Why swarming should replace three-tier support

As we move into the era of DevOps, it is an opportune moment to pause and reflect. It is well worth considering just how fit for purpose the organisational structure currently in place in the vast majority of IT support teams actually is.

Not to beat around the bush, many will find that that their current systems are flawed. Structures that have these fundamental flaws will find that these flaws are fatal too – making it near impossible to successfully integrate DevOps with their existing technical support structures.

The technical support solution to these problems may just come in the shape of the practice of ‘Swarming.’

It is the management structure underpinning most enterprise IT support functions that is inadvertently causing problems. Most IT service management teams operate a three-tier support system.

Level 1 is the first-line response that deals with and resolves a good number of issues. Typically a service desk that answers customer phone calls, the focus is on providing a consistent customer service and at the same time offering general technical support.

The next tier of support, Level 2, is usually closely linked with the Level 1 Service Desk, but is able to provide more specialist advice and support and deal with more complex issues. Level 3 consists of specialist support teams, usually for specific applications and technologies.

Of course, the three-tier model has several business benefits. Customers only have to deal with one channel of communication. The technical support skills required for Level 1 and Level 2 are fairly easily found and straightforward to outsource. The triage system in place keeps the specialist support away from direct customer contact.

However, the three-tier system also creates several issues. Firstly, tiered support causes queues to occur. Any issue that cannot be immediately resolved automatically enters a queue. Secondly, a system of tiered support naturally puts the most skilled support at the back of the support mechanism. This means that the route to the person best placed to resolve an issue is often blocked. Finally, tiered support often creates a ‘bouncing’ effect. Cases are bounced back and to as specialist teams seek further information to be able to proceed.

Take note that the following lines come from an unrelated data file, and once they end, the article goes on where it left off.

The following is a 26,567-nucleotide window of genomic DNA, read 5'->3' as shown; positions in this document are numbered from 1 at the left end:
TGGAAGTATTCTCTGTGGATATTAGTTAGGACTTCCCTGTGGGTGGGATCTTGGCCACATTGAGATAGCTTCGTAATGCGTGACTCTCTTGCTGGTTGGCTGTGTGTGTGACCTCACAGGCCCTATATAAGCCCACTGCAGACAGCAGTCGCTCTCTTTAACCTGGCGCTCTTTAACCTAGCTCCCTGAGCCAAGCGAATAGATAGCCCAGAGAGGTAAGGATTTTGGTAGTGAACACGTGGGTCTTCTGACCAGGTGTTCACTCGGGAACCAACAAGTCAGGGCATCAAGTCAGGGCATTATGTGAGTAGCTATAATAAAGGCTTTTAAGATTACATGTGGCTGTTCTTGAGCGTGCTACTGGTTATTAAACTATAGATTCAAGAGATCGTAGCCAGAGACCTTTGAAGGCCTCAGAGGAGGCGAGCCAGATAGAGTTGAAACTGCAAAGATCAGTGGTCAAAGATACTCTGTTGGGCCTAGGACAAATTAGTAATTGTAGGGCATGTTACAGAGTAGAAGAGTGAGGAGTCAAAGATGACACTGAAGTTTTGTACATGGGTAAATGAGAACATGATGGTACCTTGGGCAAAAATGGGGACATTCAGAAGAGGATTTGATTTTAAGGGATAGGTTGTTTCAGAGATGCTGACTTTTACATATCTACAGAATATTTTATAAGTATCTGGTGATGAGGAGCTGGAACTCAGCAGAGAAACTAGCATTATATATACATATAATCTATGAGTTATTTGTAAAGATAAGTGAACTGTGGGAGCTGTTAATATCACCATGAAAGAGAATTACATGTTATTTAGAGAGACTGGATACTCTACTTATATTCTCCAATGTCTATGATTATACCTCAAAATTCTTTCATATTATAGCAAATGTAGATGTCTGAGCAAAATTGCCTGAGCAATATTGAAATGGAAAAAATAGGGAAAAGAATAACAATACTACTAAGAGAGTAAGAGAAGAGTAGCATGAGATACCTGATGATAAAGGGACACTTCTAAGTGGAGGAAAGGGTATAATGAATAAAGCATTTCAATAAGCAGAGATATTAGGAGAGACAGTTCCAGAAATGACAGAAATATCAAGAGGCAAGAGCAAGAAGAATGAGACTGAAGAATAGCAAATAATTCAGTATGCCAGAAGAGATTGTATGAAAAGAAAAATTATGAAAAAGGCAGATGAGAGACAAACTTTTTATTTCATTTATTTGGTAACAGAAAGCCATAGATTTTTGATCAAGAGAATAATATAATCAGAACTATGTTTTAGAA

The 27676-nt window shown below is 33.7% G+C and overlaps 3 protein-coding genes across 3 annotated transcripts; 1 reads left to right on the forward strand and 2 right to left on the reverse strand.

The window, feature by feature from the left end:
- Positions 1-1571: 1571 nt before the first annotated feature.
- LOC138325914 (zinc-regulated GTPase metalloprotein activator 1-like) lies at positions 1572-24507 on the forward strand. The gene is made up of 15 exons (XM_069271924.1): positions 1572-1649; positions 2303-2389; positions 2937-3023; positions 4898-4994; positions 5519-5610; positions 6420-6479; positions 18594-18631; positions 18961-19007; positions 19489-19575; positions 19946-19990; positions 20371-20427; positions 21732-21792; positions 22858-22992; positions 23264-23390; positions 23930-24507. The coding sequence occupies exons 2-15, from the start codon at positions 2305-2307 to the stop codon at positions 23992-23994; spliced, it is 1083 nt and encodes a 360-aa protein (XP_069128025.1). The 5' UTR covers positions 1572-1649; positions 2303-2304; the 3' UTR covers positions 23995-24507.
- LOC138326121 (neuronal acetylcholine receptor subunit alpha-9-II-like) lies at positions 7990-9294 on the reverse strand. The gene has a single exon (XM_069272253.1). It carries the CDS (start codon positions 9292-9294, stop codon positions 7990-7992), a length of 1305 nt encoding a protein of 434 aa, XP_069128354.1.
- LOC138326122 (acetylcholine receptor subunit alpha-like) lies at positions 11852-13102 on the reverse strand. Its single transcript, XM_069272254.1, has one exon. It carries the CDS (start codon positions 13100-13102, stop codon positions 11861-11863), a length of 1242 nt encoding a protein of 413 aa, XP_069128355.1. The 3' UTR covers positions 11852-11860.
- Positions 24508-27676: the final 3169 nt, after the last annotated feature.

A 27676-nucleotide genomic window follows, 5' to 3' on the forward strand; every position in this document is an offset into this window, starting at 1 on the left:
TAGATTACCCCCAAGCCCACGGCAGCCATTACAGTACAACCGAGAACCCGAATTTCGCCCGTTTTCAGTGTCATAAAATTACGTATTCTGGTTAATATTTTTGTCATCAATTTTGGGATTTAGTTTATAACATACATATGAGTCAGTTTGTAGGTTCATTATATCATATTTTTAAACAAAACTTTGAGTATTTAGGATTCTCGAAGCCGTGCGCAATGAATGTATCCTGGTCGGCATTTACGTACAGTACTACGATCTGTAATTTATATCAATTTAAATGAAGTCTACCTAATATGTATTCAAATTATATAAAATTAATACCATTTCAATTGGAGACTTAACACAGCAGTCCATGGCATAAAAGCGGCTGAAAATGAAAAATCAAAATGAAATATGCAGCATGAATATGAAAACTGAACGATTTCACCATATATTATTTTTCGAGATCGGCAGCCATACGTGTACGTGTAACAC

‘Swarming’ – a networked collaboration model – is the viable alternative to the conventional three-tiered support approach. Put simply, swarming features a process based on collaboration instead of escalation.

With swarming there are no tiered levels of support and no escalations from one level to another. Instead, a case is moved directly to the person is best placed to be able to resolve the issue. The individual who takes a case on sees it through to a successful resolution.

Swarming begins as soon as it becomes clear that a problem cannot be immediately solved at the initial point of customer contact.

Each initial ‘swarm’ is a small team, not dissimilar to traditional tiered support teams, but it is dispatch swarming that significantly improves on the tiered model. Meeting regularly, ‘dispatch swarms’ enable any new tickets that can be immediately resolved to be identified and ‘cherry picked’. Secondly, tickets can be assigned to specific application or product line teams. Finally ‘backlog swarms’ – consisting of cross-departmental, experienced and skilled technical support professionals – focus on their primary objective: dealing with the most difficult of cases.

The focus on avoiding backlogs and enabling flexible teams to operate with autonomy, instead of within the rigid frameworks of a hierarchical three-tiered structure shows the advantages of a swarming approach.

This article was written by James Clayton, Senior Network and Infrastructure Consultant at Marcus Donald People.

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